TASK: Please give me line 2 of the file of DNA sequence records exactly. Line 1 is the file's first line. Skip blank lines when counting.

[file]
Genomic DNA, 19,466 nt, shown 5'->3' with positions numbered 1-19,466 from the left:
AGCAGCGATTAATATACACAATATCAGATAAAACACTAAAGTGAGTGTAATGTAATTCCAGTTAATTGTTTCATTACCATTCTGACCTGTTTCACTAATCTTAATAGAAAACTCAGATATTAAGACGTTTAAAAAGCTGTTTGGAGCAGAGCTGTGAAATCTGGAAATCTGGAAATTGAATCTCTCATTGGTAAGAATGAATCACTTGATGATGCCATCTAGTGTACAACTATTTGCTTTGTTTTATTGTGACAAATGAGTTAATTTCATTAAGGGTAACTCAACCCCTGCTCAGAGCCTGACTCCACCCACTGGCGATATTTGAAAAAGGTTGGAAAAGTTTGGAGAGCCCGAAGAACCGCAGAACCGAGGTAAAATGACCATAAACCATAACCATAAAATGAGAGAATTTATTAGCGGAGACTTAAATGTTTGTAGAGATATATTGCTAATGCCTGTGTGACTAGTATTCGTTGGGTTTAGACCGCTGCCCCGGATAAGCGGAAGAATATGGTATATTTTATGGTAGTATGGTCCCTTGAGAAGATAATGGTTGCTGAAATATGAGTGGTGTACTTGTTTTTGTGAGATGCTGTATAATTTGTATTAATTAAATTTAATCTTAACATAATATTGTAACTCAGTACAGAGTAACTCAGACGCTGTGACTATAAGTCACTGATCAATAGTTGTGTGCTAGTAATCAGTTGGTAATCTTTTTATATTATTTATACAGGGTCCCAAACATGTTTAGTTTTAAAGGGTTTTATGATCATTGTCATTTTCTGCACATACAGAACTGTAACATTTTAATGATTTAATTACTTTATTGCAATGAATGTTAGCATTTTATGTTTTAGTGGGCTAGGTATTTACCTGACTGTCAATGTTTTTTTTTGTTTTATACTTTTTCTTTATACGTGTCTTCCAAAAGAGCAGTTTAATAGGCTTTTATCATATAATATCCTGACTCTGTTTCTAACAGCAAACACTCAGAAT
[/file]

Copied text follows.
AGCAGCGATTAATATACACAATATCAGATAAAACACTAAAGTGAGTGTAATGTAATTCCAGTTAATTGTTTCATTACCATTCTGACCTGTTTCACTAATCTTAATAGAAAACTCAGATATTAAGACGTTTAAAAAGCTGTTTGGAGCAGAGCTGTGAAATCTGGAAATCTGGAAATTGAATCTCTCATTGGTAAGAATGAATCACTTGATGATGCCATCTAGTGTACAACTATTTGCTTTGTTTTATTGTGACAAATGAGTTAATTTCATTAAGGGTAACTCAACCCCTGCTCAGAGCCTGACTCCACCCACTGGCGATATTTGAAAAAGGTTGGAAAAGTTTGGAGAGCCCGAAGAACCGCAGAACCGAGGTAAAATGACCATAAACCATAACCATAAAATGAGAGAATTTATTAGCGGAGACTTAAATGTTTGTAGAGATATATTGCTAATGCCTGTGTGACTAGTATTCGTTGGGTTTAGACCGCTGCCCCGGATAAGCGGAAGAATATGGTATATTTTATGGTAGTATGGTCCCTTGAGAAGATAATGGTTGCTGAAATATGAGTGGTGTACTTGTTTTTGTGAGATGCTGTATAATTTGTATTAATTAAATTTAATCTTAACATAATATTGTAACTCAGTACAGAGTAACTCAGACGCTGTGACTATAAGTCACTGATCAATAGTTGTGTGCTAGTAATCAGTTGGTAATCTTTTTATATTATTTATACAGGGTCCCAAACATGTTTAGTTTTAAAGGGTTTTATGATCATTGTCATTTTCTGCACATACAGAACTGTAACATTTTAATGATTTAATTACTTTATTGCAATGAATGTTAGCATTTTATGTTTTAGTGGGCTAGGTATTTACCTGACTGTCAATGTTTTTTTTTGTTTTATACTTTTTCTTTATACGTGTCTTCCAAAAGAGCAGTTTAATAGGCTTTTATCATATAATATCCTGACTCTGTTTCTAACAGCAAACACTCAGAAT